The benefits of a stander are as follows:
- Increases bone density
- Improves digestion
- Psychologically beneficial
- Builds endurance
- Gives a person a better chance of exploring the world.
So here we are in January and, without going into too much detail, Getty is finally able to use her stander. We are absolutely beside ourselves with happiness. Getty thinks it is cool, too. 🙂
Some of the roadblocks we met along the way that slowed, halted, and snail-paced this opportunity for Getty were:
- Doctors not convinced SMA Type 1 kids could tolerate being upright.
- Insurance denying the payment of the stander.
- Waiting for Getty to be referred to and accepted by Shriner’s as a patient to recieve much needed TLSO (chest brace) and AFO’s (ankle braces) needed to safely use the stander.
- Getty getting approved for Medi-cal.
- Waiting to get Getty accepted into California Children’s Services (CCS) to be evaluated and to start the process of getting a stander.
In my imaginary world, all children with SMA are given all the needed supplies, machines, and equipment to assist to live a quality life.
What I am learning is that not all states, counties, and cities are the same with resources. Some things we have received without any resistance is a full fight for another family. The opposite is true, too. There is no rhyme or reason why some SMA families have to fight for X but not Y, and others must fight for Y but not X, and still others have to fight for both.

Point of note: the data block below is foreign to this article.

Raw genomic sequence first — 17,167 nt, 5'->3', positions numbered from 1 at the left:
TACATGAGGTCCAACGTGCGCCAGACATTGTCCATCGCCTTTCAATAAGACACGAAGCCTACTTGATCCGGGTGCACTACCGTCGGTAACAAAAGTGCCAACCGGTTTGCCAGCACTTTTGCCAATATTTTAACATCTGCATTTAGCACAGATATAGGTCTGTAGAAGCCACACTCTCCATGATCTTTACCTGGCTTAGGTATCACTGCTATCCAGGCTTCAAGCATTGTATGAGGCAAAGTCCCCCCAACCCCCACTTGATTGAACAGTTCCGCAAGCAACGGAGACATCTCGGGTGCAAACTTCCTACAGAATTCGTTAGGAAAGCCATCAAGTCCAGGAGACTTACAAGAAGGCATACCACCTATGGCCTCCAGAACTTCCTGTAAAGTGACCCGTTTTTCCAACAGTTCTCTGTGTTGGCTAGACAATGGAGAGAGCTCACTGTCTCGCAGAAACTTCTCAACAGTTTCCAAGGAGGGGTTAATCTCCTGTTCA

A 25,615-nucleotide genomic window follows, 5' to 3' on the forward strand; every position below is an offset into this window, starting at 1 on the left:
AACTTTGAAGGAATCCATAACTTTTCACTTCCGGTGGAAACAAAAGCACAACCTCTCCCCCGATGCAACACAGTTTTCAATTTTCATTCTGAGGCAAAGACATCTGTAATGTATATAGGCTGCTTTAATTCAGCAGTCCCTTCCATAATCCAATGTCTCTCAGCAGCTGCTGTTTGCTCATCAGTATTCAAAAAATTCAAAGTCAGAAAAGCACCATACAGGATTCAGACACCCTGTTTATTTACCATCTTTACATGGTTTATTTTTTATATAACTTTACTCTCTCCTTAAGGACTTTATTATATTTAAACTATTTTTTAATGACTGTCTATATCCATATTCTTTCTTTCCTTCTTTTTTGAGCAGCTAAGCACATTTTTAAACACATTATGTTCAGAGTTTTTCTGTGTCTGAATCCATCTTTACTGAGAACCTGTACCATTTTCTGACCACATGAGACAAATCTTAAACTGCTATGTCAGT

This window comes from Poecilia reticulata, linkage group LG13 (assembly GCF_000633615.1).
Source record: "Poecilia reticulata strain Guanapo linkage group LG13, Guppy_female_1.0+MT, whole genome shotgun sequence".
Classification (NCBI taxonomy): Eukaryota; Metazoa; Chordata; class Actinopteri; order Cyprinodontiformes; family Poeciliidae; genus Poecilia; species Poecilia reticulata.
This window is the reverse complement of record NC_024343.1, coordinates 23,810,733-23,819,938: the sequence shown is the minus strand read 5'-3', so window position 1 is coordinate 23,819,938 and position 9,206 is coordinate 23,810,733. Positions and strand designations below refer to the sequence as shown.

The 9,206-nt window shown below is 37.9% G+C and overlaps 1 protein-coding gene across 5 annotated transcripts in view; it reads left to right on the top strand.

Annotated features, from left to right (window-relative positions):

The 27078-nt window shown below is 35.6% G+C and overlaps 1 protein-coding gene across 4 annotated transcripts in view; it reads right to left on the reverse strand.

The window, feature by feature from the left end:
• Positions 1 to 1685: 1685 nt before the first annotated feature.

All of these roadblocks took months and months to unwind. Then in October, as Getty’s low bone density continued to be a known problem, we just said, “Screw it! We are buying Getty a stander.” The paperwork, bureaucracy, and resources that fell just short from helping us acquire a stander for Getty left us so frustrated and exhausted.
Luckily, I was able to find a family that was selling their stander. I drove the four hours, there and back, bringing home a very special package for Miss Getty. The Prime Engineering, Super Stander is now a permanent fixture in our home.
Purchasing the stander was just the first piece of the puzzle. Once we got the appropriate braces, we needed to figure out what incline degree Getty would tolerate. The process is very slow. Thanks to many SMA families, we were able to gain a wealth of knowledge regarding tolerance and pace.
As a mother, it was killing me to know that I couldn’t get Getty in the stander earlier. It is like knowing that there is a piece of equipment that has the potential to increase her well-being and health, and I felt like I had failed her. The resources around us were not willing to purchase it, or they were telling us that she would never tolerate it, or I was handed another form to fill out with no assurance of approval.
I am happy to report that Getty has been using her stander for the past month. Every day she spends about an hour and a half in it at about a 50 degree angle. She is also tolerating this incline without the need for bipap support, which really is encouraging.
At some point, our goal for Getty is to help her tolerate being completely 90 degrees upright. Slow and steady.
A few nights ago, Getty and I chased Mark around the house. It was so much fun to push her around the house in her stander as we played tag with Daddy. She giggled as we got close enough to tag him and then we swung around as fast as we could to run away. It was a wonderful time and an everlasting memory.